If we told you that Burgundy prices of Grand Cru had escalated dramatically over the last years, you would hardly call that news; after all this has been well-documented in the press. Even when it seemed that we were approaching the upper price limit for certain rare Burgundy, they kicked on further. In January this year, in an article entitled ‘Heady returns for Burgundy investors as index climbs a third’, the Financial Times cited the fact that the Liv-ex Burgundy 150, their index of the most traded wines from the region, climbed 35% in 2018.
As comforting as such facts and headlines might be to those with portfolios of fine Burgundy with some inclination to onward sale, it does mean that the rarest Burgundy are moving out of reach for a large proportion of fine wine drinkers. These prices show no signs of abating either, as they are essentially underwritten by the price of vineyard land in Burgundy. Grand Cru vineyard land has doubled in value in 10 years, with a single hectare (2.2 acres) of a Grand Cru costing as much as 14 million euros.
This year we took the decision to decline an allocation from a fine domaine in Burgundy as we just felt that their prices had moved so rapidly that our wine buying audience were struggling to keep up. Rightly or wrongly, we couldn’t endorse the price demanded, which had shot up 400% in just four vintages.
Understandably our attention has moved to up-and-coming domaines which are yet to receive full recognition, where prices and value remain favourable. It is still possible to find value, relative value. Domaine Rossignol-Trapet’s Chambertin is one such wine…
Neal Martin wrote last January that ‘Domaine Rossignol-Trapet rarely attracts headlines and yet they consistently produce very fine wines that deserve more attention. Maybe that is because brothers Nicolas and David Rossignol are not attention-seekers and prefer to let their wines do the talking. Certainly, the wines are vastly improved since the brothers began in 1990, and the last decade has seen an upswing in quality…’
The domaine boasts some 13 hectares of vineyard, all of which has now been successfully converted to biodynamic viticulture. The majority of their holdings lie in the Côte de Nuits, centred on the village of Gevrey-Chambertin, though ten percent of their vineyards are in Beaune and Savigny-lès-Beaune. The Chambertin, Chapelle and Latricières-Chambertin are certainly the gems in their range, though they also produce an impressive Premier Cru Gevrey-Chambertin Les Combottes.
Such an extensive vineyard holding was brought about by the joining by marriage of the Rossignols, in Volnay, to the Trapets in Gevrey. These are wines with fine fruit purity and elegance, new oak is always measured, with Grand Cru seeing around 40% - 50% - a figure that is reasonably low by Grand Cru standards across the Côte de Nuits.
Normally, we are unable to offer a Grand Cru on its own, without clients needing to balance, but in this instance, we are pleased to offer the 2017 Chambertin on its own. It goes without saying that volumes are limited, but we have secured a healthy number of cases to offer. As to 2017 as a vintage, the chance to revisit the region has confirmed our initial view that the best 2017s offer the generosity and supple attack of a warmer vintage yet the refinement and freshness of a cooler, classic year. You can look forward to ripe-natured wines with fine poise, and yet wines that are likely to be easier to appreciate in their youth. If anything, our view of the vintage has been enhanced by our later tastings. The Rossignols considered the 2017 vintage to be very fine indeed, commenting that the 2017 growing season was ‘light years easier than the 2016 season’ and that they ‘would describe it as ideal’.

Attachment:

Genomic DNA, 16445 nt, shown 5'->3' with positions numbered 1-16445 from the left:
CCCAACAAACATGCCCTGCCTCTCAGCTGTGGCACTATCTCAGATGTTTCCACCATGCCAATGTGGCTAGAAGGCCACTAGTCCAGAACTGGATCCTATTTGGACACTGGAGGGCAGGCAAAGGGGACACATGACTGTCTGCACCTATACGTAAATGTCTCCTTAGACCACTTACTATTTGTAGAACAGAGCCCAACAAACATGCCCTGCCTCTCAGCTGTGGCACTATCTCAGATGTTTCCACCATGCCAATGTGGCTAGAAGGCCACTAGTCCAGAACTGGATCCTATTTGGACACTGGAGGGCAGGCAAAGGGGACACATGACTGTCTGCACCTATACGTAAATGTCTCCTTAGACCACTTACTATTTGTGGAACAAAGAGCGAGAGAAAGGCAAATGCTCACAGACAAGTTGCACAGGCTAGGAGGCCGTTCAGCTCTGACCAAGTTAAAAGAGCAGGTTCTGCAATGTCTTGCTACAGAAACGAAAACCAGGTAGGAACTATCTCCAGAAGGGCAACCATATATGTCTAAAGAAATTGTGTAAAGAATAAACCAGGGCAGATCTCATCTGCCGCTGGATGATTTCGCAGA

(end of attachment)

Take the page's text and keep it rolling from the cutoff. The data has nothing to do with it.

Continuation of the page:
2017 Chambertin, Grand Cru, Domaine Rossignol-Trapet
£995 per 6 bottle case in bond
(This wine is made from two parcels of vines, with on average 40 years of age, though the oldest section was planted in 1919)
(94-96) points, Neal Martin, vinous.com
The 2017 Chambertin Grand Cru matures in 50% new oak. It has an exuberant vivacious bouquet with wild strawberry, Morello cherries and crushed stone, becoming increasingly floral with aeration. There is real intensity and perhaps more brightness compared to its "Latricières" and "Chapelle" siblings. The palate is medium-bodied with supple tannin, a fine bead of acidity, quite animated and tensile with a very pure and caressing finish that might be more unstated than its peers, but feels just as persistent and engaging. And the good news? This year there are twenty barrels instead of just five last year. 2022-2040
(93-95) points, Allen Meadows, burghound.com
There is just enough wood to merit mentioning on the attractively layered nose of dark currant, black raspberry and earth where additional notes of spice and floral elements are present. There is fine mid-palate density to the lilting yet tautly muscular and powerful flavors that coat the mouth with sappy dry extract while buffering the even firmer and overtly mineral-driven sneaky long finish. This is austere, compact and very serious and plenty of patience will be necessary.
Comparing price directly to other examples of Chambertin in the 2017 vintage might not be a completely logical exercise as domaines come with differing levels of rarity or market demand, but using Neal Martin’s top five Chambertin from 2017 as a guide highlights the point. All prices shown are approximates in bond.
Producer NM Score Price per 6 in bond
Domaine Armand Rousseau 96-98 £13,750
Domaine Denis Mortet 95-97 £ 4,240
Domaine Trapet 95-97 £ 1,900
Fourrier 94-96 £ 2,950
Perrot-Minot 94-96 £ 5,000
The Rossignol-Trapet Chambertin 2017 certainly ranks favourably...
Please let us know of your interest.